HOUSES AND FURNITURE
EVIDENCES OF LUXURIOUS LIVING
BEFORE 1700, New York already numbered among her citizens man rich merchants. As early as 1674, there were ninety-four burghers whose estates were valued at more than a thousand guilders each; and twenty-two of these estates represented between five and ten thousand guilders. Johannes van Burgh, Jacob Leisler and Johannes de Peyster were each worth about fifteen thousand. The other rich merchants were Cornelis van Ruyven (18,000); Jeroninus Ebbing (30,000); John Lawrence (40,000) Olaf van Cortlandt (45,000); Nicholas de Meyer (50,000); Cornelis Steenwyck (50,000); and Hendrick Philipsen (80,000).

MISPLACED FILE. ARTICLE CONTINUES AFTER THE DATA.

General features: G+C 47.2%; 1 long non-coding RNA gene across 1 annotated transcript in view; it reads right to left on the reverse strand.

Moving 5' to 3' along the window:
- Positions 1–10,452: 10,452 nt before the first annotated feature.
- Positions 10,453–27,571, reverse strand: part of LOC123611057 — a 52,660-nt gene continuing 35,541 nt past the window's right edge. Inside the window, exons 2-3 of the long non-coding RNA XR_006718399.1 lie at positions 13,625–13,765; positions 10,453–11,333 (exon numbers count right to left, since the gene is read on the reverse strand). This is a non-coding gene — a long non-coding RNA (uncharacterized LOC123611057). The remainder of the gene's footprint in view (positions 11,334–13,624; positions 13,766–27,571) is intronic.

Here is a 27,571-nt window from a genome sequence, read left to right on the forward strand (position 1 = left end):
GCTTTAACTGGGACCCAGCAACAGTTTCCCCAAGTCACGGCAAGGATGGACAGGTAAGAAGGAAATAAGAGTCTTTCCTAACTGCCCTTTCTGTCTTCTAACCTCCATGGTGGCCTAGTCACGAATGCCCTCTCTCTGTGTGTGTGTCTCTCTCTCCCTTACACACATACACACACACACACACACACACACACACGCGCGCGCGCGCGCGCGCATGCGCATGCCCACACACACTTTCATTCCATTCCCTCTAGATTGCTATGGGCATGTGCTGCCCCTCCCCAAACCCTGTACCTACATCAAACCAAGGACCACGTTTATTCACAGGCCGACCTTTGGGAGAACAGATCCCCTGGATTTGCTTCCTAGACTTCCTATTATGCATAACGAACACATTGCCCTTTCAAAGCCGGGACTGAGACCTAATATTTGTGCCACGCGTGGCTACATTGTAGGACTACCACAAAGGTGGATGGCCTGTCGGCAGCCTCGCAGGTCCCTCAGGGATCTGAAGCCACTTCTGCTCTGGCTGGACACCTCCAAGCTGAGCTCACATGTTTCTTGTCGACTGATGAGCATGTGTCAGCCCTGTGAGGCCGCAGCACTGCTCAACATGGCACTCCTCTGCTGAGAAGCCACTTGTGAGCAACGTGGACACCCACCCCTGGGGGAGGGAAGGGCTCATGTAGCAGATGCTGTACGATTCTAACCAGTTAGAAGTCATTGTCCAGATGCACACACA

Wealth was rapidly accumulated from the fur and timber trade and from general barter. Twelve years later, Mr. Steenwyck was worth about £16,000, an immense sum in those days. By 1700, there were a good many burghers whose estates amounted to £5,000. John Spratt ( 1697) with an estate of £3,779 and Col. Lewis Morris ( 1691) with £4,928, are instances of opulent Britishers.